UX task flows vs. user flows, as demonstrated by pancakes

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everything is design(ed)
4 min readMar 2, 2019


A common question students ask me when learning about interaction design is: what’s the difference between task flows and user flows?

While every designer seems to have a slightly different understanding of the two concepts, this is an effort to offer one perspective on the distinction.

Both task flows and user flows are deliverables that are generally useful within the interaction design phase of UX design processes, wherein we map out the structure, hierarchy, organization, and relationships across content and features of our designs, so that people who use the design (e.g. a product, service, experience) can fluidly navigate through the design to accomplish their desired goals.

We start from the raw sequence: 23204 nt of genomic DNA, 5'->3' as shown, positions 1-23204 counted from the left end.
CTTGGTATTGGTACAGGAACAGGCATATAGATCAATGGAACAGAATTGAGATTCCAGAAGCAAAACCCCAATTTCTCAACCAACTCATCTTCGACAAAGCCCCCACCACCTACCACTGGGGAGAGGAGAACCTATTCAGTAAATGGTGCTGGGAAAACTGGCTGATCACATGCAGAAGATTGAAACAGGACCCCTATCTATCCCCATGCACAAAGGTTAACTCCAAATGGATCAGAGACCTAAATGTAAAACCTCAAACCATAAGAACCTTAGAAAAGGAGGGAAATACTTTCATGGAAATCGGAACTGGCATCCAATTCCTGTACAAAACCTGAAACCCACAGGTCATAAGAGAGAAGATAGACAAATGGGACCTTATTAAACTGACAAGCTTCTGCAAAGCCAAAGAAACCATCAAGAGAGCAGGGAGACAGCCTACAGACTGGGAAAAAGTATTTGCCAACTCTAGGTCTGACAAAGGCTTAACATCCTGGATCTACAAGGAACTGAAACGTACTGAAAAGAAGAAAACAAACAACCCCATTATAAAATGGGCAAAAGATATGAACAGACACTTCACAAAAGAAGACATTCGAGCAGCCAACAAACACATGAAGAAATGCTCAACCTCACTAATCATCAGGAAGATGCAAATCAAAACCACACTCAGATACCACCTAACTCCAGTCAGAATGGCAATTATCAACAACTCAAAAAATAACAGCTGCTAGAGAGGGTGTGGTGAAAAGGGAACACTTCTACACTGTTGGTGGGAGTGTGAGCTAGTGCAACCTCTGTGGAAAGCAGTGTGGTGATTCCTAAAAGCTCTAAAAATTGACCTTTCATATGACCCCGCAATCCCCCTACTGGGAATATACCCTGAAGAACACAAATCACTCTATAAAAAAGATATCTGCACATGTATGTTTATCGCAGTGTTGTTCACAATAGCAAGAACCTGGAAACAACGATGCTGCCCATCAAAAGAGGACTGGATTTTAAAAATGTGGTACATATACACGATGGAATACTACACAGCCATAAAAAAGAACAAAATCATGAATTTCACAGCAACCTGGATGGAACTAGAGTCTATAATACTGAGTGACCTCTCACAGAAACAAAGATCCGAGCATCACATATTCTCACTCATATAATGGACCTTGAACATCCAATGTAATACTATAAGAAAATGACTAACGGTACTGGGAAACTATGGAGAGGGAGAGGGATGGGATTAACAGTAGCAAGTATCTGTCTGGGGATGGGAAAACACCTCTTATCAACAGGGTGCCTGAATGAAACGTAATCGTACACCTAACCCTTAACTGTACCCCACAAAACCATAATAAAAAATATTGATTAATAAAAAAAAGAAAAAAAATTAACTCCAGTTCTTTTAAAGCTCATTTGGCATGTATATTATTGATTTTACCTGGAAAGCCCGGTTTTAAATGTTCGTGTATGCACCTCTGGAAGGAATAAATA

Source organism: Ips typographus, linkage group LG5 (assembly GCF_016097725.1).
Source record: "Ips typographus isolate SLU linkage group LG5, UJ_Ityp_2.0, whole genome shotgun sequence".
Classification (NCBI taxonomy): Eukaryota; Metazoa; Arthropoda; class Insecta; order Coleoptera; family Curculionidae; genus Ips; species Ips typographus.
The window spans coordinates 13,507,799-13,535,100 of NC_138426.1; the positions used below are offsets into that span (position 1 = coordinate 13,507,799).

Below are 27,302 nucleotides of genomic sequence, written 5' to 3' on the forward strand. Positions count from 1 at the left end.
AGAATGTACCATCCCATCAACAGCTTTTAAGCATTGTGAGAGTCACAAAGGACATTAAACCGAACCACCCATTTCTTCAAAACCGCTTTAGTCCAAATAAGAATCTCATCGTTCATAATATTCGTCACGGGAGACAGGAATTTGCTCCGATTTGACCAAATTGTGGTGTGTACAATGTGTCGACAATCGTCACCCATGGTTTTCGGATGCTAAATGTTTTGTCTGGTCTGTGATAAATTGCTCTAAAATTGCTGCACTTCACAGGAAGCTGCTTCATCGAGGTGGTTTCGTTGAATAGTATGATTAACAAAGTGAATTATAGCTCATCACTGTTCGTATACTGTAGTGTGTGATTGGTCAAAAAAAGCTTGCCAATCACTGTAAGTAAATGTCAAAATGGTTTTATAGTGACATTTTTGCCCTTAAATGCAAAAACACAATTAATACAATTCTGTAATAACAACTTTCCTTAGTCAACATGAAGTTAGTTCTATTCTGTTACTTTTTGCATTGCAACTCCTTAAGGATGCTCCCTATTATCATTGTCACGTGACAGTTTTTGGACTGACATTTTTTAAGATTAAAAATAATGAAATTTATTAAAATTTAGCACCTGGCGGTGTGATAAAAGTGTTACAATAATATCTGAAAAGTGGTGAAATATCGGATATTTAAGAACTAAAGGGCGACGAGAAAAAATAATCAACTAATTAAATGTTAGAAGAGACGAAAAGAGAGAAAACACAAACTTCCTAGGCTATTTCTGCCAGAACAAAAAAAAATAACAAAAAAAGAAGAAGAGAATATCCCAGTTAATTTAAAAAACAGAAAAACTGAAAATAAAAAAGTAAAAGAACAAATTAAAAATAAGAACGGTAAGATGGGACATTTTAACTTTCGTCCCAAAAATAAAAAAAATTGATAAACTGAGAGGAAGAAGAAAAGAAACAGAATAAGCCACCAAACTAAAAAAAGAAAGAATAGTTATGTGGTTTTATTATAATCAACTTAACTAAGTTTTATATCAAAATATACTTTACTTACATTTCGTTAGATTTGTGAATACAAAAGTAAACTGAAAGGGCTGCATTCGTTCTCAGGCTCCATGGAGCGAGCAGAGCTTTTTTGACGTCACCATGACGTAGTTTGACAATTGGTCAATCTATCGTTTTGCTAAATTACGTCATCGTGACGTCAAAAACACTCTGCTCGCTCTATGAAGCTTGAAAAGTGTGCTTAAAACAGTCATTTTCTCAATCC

Here’s how I differentiate between task flows and user flows: task flows focus on single tasks, whereas user flows tend to focus on a specific user (i.e., a target audience group or a persona).

A Venn Diagram showing the differences and similarities between task flows and user flows.

Task flows tend to be linear, showing the high-level steps that a person would take to get to a specific goal or end point. Task flows tend not to branch out with options or decision points, tend to be linear and sequential, and are generally meant to be simple, rather than complex.